Flashy scandals frequently rock the City of Richmond’s government sector. From bad investments, to bad investments, to a lack of financial accounting or accountability, the administration routinely fails to make good choices about how the money it collects from all of us is spent.

And there is a percentage of citizens who routinely spend their time, energy, and money pushing back against the choices being jammed down the throats of us ordinary folks. Locals seem to lose out when local government decides how to spend money. This seems to be a consistent theme.

For the record, I will mention a few of these recent follies – the Redskins Training Camp, the Shockoe Baseball proposal,  the Stone Brewery deal, and the UCI Bike Races. All four of these involved large amounts of money, big financial promises, flashy promotion, and stepping all over the wants and the needs of local citizens, their businesses, and their projects and passions.

This is all frustrating, complicated, disheartening, at times even maddening. But what is missed, too much, is that this is quite frankly leading us to an incredibly scary situation. A situation where kids are getting shot on  a semi-regular basis and there is no reason to think things will get better.

Mayor Jones will have you believe that these long term investments of his will pay off and help the City. I want you to understand that we do not have time to wait for these schemes to possibly pay off. As of the 2010 census, 40% of the youth in Richmond lived in poverty. This is a scary high number. Combined with our failing, falling apart, and floundering public school systems we are setting ourselves up for a generation with too few skills, too little education, and not nearly enough hope.

In 10 years, today’s 5th graders will have graduated high school. Or dropped out of high school. And if something does not radically change in our culture and in our school system a high number of that 40% are going to have a hell of a time surviving without ending up involved in crime.

Of course the real crime is an administration who dismisses school as important only to the 11% who send their kids there now. The real crime is people with money and power repeatedly ignoring the pressing need of these kids, who have done nothing to deserve the situations they find themselves in. And the real crime is the failure of the administration to think to the future regarding our schools and support systems for youth.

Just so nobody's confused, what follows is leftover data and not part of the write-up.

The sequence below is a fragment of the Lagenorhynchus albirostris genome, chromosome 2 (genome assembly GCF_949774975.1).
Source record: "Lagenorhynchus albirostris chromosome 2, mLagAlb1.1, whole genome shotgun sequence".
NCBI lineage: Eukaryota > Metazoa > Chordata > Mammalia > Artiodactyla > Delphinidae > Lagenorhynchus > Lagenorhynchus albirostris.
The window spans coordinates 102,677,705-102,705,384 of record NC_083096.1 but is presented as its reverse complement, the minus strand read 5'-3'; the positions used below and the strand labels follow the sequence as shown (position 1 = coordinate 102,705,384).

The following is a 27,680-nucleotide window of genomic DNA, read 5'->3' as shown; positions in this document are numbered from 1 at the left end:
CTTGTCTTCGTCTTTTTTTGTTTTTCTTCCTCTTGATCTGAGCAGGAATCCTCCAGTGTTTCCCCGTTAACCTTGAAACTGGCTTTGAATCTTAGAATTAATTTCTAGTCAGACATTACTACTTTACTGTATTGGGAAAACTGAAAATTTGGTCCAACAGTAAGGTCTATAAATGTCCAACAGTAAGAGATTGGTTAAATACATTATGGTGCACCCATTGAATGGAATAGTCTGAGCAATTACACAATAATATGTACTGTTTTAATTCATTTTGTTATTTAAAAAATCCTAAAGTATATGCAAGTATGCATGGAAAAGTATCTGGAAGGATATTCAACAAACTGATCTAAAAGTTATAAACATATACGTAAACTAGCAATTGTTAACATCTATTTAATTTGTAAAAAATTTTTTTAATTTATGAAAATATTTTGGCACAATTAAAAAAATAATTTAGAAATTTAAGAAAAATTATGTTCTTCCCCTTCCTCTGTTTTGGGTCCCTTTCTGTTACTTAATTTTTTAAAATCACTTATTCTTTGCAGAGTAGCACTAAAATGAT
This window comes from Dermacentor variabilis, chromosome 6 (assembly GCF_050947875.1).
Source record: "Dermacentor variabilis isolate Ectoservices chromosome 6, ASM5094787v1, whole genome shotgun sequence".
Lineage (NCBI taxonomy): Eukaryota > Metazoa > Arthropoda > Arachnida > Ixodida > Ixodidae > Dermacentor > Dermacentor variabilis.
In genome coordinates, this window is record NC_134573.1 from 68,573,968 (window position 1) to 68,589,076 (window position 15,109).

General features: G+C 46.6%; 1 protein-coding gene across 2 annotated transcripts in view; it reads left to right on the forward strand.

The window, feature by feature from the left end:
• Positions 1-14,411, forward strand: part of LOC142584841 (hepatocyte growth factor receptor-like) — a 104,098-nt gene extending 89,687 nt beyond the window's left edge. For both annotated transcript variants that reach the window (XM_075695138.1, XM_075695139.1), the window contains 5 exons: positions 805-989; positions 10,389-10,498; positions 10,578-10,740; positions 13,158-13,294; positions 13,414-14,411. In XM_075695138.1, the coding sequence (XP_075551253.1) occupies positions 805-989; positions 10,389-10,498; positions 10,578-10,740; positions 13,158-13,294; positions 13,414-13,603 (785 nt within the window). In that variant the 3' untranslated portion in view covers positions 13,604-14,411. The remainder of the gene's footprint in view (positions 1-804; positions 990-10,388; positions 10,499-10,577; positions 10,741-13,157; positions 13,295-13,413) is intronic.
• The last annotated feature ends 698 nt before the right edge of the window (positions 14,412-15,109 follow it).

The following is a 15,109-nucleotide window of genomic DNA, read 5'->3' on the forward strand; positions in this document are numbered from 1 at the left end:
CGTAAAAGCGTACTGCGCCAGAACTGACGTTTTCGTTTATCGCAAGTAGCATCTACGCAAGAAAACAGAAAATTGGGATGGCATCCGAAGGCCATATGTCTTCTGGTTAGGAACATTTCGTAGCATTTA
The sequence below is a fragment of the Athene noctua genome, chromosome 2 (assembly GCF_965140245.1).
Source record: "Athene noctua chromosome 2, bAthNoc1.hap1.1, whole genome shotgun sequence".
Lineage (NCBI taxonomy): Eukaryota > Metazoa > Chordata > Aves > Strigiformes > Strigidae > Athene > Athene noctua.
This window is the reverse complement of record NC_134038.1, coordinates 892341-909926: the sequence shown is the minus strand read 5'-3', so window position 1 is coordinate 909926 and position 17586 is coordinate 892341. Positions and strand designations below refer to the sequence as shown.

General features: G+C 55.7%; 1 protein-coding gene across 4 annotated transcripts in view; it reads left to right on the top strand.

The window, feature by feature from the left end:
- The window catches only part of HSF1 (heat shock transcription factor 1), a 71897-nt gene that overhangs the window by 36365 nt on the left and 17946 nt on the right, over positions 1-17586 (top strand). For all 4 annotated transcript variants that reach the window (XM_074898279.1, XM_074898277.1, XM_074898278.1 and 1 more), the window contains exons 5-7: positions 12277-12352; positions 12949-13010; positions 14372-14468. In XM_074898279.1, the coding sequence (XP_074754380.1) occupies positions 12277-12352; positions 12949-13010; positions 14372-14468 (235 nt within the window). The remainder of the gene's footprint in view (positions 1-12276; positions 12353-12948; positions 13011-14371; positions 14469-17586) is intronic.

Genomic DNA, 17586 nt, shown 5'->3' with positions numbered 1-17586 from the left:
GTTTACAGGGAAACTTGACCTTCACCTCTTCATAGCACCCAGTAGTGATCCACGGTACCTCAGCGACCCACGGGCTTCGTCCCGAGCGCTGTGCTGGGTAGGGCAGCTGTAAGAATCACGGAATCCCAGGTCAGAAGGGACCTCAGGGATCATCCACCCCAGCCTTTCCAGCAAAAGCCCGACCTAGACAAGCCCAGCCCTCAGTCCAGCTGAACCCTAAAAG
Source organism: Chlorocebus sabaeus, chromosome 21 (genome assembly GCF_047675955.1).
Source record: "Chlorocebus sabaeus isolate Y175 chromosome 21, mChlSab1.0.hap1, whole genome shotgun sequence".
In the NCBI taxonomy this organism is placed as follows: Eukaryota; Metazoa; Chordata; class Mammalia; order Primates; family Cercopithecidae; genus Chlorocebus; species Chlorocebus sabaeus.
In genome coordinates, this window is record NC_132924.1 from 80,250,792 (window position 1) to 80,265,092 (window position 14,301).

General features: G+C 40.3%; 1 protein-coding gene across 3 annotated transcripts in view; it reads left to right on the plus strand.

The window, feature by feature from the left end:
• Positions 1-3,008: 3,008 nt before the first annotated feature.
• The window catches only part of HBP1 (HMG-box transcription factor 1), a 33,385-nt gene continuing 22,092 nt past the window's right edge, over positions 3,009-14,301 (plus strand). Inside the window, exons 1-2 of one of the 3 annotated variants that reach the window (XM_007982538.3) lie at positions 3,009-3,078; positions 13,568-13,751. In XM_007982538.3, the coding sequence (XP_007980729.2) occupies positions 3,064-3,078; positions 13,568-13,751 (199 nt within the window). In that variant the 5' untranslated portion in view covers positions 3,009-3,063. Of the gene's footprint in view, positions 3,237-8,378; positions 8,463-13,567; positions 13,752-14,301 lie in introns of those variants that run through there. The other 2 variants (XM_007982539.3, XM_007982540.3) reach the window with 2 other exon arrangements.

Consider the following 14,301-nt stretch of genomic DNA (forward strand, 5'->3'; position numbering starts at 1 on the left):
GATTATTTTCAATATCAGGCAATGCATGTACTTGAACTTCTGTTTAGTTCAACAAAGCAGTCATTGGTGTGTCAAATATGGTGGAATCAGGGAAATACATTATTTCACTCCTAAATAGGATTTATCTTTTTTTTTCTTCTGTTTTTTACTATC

Currently, trendy coffee shops and breweries are attractive to many young people, who then move into the City. But in the future you better believe that those who can’t afford private school will move right the hell back out of the City when they start having school age children. This is a long term issue that is not being addressed by current efforts regarding the schools.

Currently those 40% of the youth in poverty are minors. Growing up in poverty does not necessarily result in criminal behavior or an adulthood of poverty. But there is a predisposition which occurs. There is a well established connection between poverty and crime.  Especially when the poverty at home is combined with a poverty in the schools. Some kids may be able to overcome the adversity facing them. Some will find ways to graduate high school and even attend college. Some will be able to find jobs that pay a living wage. But without a good education, without good support, leadership and organizing and team opportunities in schools, these kids will have a hell of a time succeeding as adults. Without sex education and conflict resolution and other basic skills we are setting the next generation up for a hard life.

More poverty will affect the City as a whole. A less educated populace will affect whether companies decide to move here. Without a competent work force many companies will stay away or move away. Or demand even more concessions and tax breaks from the local government in order to move here.

Many people fear the past of Richmond, with our reputation for murder and violent crime. Honestly, that was not very long ago, and we are not very far from returning to a situation like that. We feel a false sense of security about the future of this City. We need to step up and support the kids of the City before they become the adults and find themselves struggling.

A coming generation without the skillsets necessary to get out of poverty will damn sure affect more than 11% of our population. The costs of policing, courts, jails, public housing, social services and more will increase – and that’s not counting the human cost, the pain and suffering and sadness.

This issue is not as exciting as building a new whatever. It does not garner the flashy hub bub that trendy restaurants or breweries do. It is not a feather in the cap to address the poverty and failing schools. But if we do not do something now to help the kids who live in poverty things will head down hill very quickly as they come of age.

It takes a village, and our village sucks at parenting right now. And the whole village will suffer for it if we do not rethink our priorities very quickly.

 

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